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Django model field to allow storage of a distance (with units).

Project description

Squarehost Logo Django Distance Field

92% Unit Testing Coverage

(C) 2018 Squarehost Ltd.

Ian Shurmer (

What is it?

Django Distance Field is a simple extension to Django's GIS fields to allow registration of a distance/measurement field within a model. Data within this field can then be converted using Django's "D" objects, and filtered using standard Django queryset functionality.

It doesn't need a GIS enabled database or extension installed. It should work with Django version 1.7 and above.

What does that mean?

Put simply, you can add a distance field which allows the user to enter a measurement using a large variety of units. This distance will then be converted to a standard unit format (for example, metres), and stored in the database. The user's specified units are also stored, and when the measurement retrieved, automatically converted into these to be displayed.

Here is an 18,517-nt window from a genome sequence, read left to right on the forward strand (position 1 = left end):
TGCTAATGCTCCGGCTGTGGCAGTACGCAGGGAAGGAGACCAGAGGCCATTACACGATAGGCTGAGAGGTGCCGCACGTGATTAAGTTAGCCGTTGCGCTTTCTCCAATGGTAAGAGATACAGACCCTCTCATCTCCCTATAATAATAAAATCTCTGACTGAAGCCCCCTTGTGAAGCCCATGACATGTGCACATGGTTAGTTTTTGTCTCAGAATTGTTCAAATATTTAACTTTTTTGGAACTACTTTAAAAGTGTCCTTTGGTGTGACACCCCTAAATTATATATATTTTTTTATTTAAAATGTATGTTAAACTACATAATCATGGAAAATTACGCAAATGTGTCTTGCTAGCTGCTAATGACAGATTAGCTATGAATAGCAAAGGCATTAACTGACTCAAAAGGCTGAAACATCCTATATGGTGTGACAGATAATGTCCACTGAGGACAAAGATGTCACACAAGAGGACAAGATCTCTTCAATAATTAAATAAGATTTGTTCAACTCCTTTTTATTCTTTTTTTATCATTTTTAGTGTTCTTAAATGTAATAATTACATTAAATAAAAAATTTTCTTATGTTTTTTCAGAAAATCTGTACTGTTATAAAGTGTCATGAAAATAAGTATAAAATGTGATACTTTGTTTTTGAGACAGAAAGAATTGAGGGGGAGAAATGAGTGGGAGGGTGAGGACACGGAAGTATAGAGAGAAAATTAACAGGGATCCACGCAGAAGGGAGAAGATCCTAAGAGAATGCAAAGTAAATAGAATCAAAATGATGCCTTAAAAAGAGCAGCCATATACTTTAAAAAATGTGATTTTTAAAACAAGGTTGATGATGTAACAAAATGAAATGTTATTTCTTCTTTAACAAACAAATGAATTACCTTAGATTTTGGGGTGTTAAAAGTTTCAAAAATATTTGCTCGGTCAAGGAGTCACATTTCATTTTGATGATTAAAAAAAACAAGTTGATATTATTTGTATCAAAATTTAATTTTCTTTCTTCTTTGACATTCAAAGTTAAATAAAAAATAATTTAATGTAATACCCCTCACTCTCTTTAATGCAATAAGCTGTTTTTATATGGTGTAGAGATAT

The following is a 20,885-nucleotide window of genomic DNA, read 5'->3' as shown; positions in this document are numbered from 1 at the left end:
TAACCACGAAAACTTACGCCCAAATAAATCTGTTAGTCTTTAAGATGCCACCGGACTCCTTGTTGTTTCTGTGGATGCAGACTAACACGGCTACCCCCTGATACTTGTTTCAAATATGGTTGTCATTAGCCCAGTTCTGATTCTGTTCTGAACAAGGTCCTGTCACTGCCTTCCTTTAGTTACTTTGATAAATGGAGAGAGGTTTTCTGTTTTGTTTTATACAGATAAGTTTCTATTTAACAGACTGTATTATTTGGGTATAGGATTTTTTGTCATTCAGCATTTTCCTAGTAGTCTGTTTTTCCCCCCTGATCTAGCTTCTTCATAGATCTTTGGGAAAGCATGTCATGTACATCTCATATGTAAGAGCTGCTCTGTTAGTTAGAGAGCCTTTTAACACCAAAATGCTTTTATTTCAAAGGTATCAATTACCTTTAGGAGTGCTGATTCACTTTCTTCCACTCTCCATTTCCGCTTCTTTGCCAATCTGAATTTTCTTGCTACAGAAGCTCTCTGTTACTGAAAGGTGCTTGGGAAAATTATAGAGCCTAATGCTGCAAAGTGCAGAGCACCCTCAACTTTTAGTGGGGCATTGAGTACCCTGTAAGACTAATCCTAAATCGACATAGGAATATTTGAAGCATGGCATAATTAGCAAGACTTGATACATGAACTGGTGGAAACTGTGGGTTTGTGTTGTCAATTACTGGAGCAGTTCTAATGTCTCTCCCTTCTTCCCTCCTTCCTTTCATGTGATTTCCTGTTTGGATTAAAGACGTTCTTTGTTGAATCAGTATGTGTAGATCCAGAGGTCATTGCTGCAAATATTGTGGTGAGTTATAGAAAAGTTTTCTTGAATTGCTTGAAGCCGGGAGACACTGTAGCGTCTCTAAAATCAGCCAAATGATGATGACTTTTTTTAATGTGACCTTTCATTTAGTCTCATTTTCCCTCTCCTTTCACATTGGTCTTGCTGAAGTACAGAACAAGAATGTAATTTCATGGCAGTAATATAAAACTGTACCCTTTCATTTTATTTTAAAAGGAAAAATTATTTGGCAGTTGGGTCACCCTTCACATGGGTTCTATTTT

Well, how about some psuedo-code? Here's how you might use the API:

In [1]: from mymodels.model import ModelWithWidthHeight

In [2]: from distance import D

In [3]: inst = ModelWithWidthHeight( )

In [4]: inst.width = "10m"

In [5]: inst.width
Out[5]: D(m=10.0)

In [6]: inst.height = "10in"

In [7]: inst.height
Out[7]: D(inch=10.0)

In [8]: inst.width > inst.height
Out[8]: True

In [9]: inst.height.m
Out[9]: 0.254

Is that it? Yawn...

Wait, there's more! You can also filter querysets directly using either D objects or strings, with all your usual Django API niceness:

In [1]: from mymodels.model import ModelWithWidthHeight

In [2]: from distance import D

In [3]: ModelWithWidthHeight.objects.filter(width__lte="10m")
Out[3]: <QuerySet [<ModelWithWidthHeight: ModelWithWidthHeight object (1)>]>